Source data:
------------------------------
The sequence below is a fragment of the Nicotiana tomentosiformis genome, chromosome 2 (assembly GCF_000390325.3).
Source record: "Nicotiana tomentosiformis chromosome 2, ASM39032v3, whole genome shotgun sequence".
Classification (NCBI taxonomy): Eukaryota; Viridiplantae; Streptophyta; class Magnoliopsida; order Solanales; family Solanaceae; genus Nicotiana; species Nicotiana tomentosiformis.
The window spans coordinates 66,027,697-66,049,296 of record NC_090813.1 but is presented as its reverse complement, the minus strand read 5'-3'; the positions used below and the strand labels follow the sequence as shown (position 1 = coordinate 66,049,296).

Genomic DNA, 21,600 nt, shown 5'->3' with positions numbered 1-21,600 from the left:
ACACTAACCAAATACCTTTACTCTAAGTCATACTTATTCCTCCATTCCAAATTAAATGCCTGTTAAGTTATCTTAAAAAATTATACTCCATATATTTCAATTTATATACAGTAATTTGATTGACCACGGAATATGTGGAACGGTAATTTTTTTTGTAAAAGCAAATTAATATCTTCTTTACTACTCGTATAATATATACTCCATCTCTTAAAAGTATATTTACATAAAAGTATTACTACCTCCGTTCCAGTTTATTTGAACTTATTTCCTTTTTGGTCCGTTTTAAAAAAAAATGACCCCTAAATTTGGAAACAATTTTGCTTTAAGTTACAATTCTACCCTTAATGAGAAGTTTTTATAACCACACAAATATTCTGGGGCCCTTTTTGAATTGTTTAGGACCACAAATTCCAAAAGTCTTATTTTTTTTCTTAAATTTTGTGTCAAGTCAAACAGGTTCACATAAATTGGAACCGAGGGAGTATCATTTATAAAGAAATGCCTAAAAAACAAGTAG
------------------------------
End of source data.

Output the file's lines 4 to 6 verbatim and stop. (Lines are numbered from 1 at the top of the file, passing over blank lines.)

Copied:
The window spans coordinates 66,027,697-66,049,296 of record NC_090813.1 but is presented as its reverse complement, the minus strand read 5'-3'; the positions used below and the strand labels follow the sequence as shown (position 1 = coordinate 66,049,296).

Genomic DNA, 21,600 nt, shown 5'->3' with positions numbered 1-21,600 from the left:
ACACTAACCAAATACCTTTACTCTAAGTCATACTTATTCCTCCATTCCAAATTAAATGCCTGTTAAGTTATCTTAAAAAATTATACTCCATATATTTCAATTTATATACAGTAATTTGATTGACCACGGAATATGTGGAACGGTAATTTTTTTTGTAAAAGCAAATTAATATCTTCTTTACTACTCGTATAATATATACTCCATCTCTTAAAAGTATATTTACATAAAAGTATTACTACCTCCGTTCCAGTTTATTTGAACTTATTTCCTTTTTGGTCCGTTTTAAAAAAAAATGACCCCTAAATTTGGAAACAATTTTGCTTTAAGTTACAATTCTACCCTTAATGAGAAGTTTTTATAACCACACAAATATTCTGGGGCCCTTTTTGAATTGTTTAGGACCACAAATTCCAAAAGTCTTATTTTTTTTCTTAAATTTTGTGTCAAGTCAAACAGGTTCACATAAATTGGAACCGAGGGAGTATCATTTATAAAGAAATGCCTAAAAAACAAGTAG